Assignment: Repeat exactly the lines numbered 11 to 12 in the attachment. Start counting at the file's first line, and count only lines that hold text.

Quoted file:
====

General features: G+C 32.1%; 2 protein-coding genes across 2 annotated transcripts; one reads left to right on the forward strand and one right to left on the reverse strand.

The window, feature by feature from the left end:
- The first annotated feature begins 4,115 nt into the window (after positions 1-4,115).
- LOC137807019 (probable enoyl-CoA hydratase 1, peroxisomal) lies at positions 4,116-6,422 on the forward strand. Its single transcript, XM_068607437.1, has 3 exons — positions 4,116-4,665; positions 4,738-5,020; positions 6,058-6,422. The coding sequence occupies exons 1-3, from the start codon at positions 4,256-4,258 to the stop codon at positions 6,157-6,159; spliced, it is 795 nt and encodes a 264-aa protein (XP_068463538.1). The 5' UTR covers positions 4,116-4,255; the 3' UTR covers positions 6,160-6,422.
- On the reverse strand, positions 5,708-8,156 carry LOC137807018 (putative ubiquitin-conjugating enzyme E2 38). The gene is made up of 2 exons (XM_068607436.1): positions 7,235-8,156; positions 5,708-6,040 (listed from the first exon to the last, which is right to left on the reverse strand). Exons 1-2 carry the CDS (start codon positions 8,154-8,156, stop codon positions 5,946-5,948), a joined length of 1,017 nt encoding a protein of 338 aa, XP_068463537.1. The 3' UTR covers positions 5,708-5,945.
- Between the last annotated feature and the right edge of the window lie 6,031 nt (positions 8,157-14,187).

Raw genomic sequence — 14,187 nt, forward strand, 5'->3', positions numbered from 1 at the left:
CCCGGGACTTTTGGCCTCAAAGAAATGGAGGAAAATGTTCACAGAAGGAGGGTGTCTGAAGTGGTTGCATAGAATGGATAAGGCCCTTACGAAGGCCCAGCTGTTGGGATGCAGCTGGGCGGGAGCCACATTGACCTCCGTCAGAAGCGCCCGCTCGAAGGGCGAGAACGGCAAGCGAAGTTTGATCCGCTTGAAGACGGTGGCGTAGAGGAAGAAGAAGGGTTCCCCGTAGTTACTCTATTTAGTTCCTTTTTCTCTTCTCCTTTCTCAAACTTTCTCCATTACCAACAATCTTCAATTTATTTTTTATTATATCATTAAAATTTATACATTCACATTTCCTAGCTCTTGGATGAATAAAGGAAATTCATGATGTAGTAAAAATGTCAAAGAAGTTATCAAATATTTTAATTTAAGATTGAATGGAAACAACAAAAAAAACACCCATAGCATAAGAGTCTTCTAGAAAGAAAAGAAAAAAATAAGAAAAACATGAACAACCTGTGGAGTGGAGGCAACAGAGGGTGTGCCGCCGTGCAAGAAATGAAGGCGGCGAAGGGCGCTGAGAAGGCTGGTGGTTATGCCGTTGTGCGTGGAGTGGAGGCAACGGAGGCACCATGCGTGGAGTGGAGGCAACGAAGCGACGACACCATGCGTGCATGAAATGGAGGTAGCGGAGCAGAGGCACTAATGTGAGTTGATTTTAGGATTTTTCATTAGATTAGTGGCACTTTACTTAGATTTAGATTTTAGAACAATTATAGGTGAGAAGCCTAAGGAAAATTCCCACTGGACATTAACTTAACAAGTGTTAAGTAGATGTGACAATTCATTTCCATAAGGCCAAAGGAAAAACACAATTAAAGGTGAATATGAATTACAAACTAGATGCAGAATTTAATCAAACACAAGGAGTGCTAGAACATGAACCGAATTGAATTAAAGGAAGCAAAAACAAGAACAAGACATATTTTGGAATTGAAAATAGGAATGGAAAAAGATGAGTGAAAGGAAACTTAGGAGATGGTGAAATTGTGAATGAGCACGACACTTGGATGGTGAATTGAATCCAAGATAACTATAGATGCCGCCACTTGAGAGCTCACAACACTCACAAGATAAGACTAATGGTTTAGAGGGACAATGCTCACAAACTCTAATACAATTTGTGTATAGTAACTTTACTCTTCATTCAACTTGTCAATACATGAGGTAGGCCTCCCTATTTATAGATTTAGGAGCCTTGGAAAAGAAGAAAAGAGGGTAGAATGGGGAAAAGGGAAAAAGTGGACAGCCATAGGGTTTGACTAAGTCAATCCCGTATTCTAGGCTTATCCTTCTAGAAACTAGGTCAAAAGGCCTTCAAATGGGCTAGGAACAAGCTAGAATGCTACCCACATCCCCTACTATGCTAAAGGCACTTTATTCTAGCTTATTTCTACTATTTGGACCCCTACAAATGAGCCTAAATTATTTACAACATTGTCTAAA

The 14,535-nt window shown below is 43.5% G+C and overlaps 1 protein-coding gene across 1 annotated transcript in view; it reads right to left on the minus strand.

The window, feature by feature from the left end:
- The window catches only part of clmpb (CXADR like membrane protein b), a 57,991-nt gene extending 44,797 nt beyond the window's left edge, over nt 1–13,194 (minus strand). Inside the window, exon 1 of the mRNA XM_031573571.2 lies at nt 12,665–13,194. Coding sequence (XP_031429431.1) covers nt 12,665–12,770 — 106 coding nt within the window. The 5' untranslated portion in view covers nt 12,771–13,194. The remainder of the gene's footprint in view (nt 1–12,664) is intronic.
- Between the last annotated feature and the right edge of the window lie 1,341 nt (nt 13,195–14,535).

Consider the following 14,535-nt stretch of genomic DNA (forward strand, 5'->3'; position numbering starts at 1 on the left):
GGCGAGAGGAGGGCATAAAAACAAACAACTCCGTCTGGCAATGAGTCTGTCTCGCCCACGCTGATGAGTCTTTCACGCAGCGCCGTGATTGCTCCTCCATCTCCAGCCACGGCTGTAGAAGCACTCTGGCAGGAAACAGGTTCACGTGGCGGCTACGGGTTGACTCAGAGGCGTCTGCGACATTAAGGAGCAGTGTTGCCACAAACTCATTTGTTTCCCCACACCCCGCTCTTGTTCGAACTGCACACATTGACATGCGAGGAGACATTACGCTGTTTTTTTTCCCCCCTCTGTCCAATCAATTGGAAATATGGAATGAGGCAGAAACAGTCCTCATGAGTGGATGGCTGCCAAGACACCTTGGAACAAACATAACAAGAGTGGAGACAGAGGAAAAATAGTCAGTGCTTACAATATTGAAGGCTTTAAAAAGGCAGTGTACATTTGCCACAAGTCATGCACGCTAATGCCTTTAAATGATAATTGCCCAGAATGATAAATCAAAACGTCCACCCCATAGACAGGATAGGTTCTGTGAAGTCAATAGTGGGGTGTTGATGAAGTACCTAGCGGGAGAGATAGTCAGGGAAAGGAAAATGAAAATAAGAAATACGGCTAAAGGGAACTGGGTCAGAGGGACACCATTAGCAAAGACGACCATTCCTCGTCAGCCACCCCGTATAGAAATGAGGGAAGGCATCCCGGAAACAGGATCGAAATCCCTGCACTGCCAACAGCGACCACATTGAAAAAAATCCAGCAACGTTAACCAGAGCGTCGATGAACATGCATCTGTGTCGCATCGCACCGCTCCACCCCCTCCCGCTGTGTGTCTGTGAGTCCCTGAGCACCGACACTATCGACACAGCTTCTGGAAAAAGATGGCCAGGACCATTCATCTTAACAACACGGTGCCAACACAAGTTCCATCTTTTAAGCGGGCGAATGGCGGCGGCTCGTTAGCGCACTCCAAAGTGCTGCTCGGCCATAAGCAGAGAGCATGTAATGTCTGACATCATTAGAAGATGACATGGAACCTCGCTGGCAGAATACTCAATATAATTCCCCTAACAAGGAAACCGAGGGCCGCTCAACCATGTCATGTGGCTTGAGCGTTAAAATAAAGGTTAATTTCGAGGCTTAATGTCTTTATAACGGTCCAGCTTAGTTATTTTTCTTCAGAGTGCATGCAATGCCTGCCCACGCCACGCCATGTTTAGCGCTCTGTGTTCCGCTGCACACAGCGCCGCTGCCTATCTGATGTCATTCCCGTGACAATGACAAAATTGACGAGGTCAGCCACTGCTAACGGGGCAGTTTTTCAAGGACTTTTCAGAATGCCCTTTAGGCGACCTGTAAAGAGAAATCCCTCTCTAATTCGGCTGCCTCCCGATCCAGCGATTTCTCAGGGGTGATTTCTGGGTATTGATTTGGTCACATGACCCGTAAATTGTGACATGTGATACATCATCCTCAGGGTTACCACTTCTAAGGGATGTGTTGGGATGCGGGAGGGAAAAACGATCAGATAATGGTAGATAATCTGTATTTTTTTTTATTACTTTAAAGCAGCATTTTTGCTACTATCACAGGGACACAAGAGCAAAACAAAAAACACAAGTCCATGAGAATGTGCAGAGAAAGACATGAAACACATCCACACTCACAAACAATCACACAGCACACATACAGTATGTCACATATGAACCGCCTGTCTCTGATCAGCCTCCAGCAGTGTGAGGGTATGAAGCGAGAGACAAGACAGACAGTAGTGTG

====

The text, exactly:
- The window catches only part of clmpb (CXADR like membrane protein b), a 57,991-nt gene extending 44,797 nt beyond the window's left edge, over nt 1–13,194 (minus strand). Inside the window, exon 1 of the mRNA XM_031573571.2 lies at nt 12,665–13,194. Coding sequence (XP_031429431.1) covers nt 12,665–12,770 — 106 coding nt within the window. The 5' untranslated portion in view covers nt 12,771–13,194. The remainder of the gene's footprint in view (nt 1–12,664) is intronic.
- Between the last annotated feature and the right edge of the window lie 1,341 nt (nt 13,195–14,535).